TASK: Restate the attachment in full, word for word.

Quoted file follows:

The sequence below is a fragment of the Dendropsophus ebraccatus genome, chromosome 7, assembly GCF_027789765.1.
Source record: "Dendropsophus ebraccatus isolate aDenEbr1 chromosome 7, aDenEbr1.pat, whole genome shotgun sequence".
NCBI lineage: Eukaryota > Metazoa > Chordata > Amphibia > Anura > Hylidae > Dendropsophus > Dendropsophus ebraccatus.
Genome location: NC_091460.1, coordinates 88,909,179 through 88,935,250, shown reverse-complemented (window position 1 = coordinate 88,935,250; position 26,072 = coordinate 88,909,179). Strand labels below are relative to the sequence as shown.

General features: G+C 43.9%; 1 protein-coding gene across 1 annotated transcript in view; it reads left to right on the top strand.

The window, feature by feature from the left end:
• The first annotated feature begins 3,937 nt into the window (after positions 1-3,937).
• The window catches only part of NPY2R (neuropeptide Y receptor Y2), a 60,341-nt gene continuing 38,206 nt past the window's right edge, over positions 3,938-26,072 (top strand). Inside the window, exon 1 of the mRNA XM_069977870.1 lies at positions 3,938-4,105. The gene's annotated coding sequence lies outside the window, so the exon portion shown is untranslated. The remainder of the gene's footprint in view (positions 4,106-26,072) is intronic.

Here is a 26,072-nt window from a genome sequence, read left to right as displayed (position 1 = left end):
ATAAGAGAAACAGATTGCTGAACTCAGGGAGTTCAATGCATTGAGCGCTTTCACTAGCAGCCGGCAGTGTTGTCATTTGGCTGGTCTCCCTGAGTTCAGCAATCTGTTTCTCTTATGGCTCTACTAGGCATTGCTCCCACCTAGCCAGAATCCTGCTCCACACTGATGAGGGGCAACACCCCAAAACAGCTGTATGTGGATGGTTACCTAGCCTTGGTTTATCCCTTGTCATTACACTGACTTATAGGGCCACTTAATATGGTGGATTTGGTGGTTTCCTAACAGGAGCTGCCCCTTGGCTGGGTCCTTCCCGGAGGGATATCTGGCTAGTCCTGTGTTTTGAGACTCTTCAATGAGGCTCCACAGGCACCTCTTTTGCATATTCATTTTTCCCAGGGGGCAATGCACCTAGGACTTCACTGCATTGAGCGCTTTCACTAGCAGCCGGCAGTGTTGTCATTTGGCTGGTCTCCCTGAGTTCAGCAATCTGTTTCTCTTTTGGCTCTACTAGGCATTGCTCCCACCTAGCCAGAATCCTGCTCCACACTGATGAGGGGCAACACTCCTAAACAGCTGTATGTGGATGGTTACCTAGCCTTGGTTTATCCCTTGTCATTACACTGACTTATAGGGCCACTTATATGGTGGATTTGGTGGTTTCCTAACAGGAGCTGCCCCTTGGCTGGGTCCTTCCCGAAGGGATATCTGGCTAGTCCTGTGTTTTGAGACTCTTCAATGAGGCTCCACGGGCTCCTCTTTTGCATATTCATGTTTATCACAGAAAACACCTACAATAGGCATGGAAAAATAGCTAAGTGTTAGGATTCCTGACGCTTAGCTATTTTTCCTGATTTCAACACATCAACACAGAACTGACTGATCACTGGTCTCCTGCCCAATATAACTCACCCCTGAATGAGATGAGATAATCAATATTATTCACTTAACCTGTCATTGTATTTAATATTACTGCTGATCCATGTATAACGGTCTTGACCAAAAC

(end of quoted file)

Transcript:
The sequence below is a fragment of the Dendropsophus ebraccatus genome, chromosome 7, assembly GCF_027789765.1.
Source record: "Dendropsophus ebraccatus isolate aDenEbr1 chromosome 7, aDenEbr1.pat, whole genome shotgun sequence".
NCBI lineage: Eukaryota > Metazoa > Chordata > Amphibia > Anura > Hylidae > Dendropsophus > Dendropsophus ebraccatus.
Genome location: NC_091460.1, coordinates 88,909,179 through 88,935,250, shown reverse-complemented (window position 1 = coordinate 88,935,250; position 26,072 = coordinate 88,909,179). Strand labels below are relative to the sequence as shown.

General features: G+C 43.9%; 1 protein-coding gene across 1 annotated transcript in view; it reads left to right on the top strand.

The window, feature by feature from the left end:
• The first annotated feature begins 3,937 nt into the window (after positions 1-3,937).
• The window catches only part of NPY2R (neuropeptide Y receptor Y2), a 60,341-nt gene continuing 38,206 nt past the window's right edge, over positions 3,938-26,072 (top strand). Inside the window, exon 1 of the mRNA XM_069977870.1 lies at positions 3,938-4,105. The gene's annotated coding sequence lies outside the window, so the exon portion shown is untranslated. The remainder of the gene's footprint in view (positions 4,106-26,072) is intronic.

Here is a 26,072-nt window from a genome sequence, read left to right as displayed (position 1 = left end):
ATAAGAGAAACAGATTGCTGAACTCAGGGAGTTCAATGCATTGAGCGCTTTCACTAGCAGCCGGCAGTGTTGTCATTTGGCTGGTCTCCCTGAGTTCAGCAATCTGTTTCTCTTATGGCTCTACTAGGCATTGCTCCCACCTAGCCAGAATCCTGCTCCACACTGATGAGGGGCAACACCCCAAAACAGCTGTATGTGGATGGTTACCTAGCCTTGGTTTATCCCTTGTCATTACACTGACTTATAGGGCCACTTAATATGGTGGATTTGGTGGTTTCCTAACAGGAGCTGCCCCTTGGCTGGGTCCTTCCCGGAGGGATATCTGGCTAGTCCTGTGTTTTGAGACTCTTCAATGAGGCTCCACAGGCACCTCTTTTGCATATTCATTTTTCCCAGGGGGCAATGCACCTAGGACTTCACTGCATTGAGCGCTTTCACTAGCAGCCGGCAGTGTTGTCATTTGGCTGGTCTCCCTGAGTTCAGCAATCTGTTTCTCTTTTGGCTCTACTAGGCATTGCTCCCACCTAGCCAGAATCCTGCTCCACACTGATGAGGGGCAACACTCCTAAACAGCTGTATGTGGATGGTTACCTAGCCTTGGTTTATCCCTTGTCATTACACTGACTTATAGGGCCACTTATATGGTGGATTTGGTGGTTTCCTAACAGGAGCTGCCCCTTGGCTGGGTCCTTCCCGAAGGGATATCTGGCTAGTCCTGTGTTTTGAGACTCTTCAATGAGGCTCCACGGGCTCCTCTTTTGCATATTCATGTTTATCACAGAAAACACCTACAATAGGCATGGAAAAATAGCTAAGTGTTAGGATTCCTGACGCTTAGCTATTTTTCCTGATTTCAACACATCAACACAGAACTGACTGATCACTGGTCTCCTGCCCAATATAACTCACCCCTGAATGAGATGAGATAATCAATATTATTCACTTAACCTGTCATTGTATTTAATATTACTGCTGATCCATGTATAACGGTCTTGACCAAAAC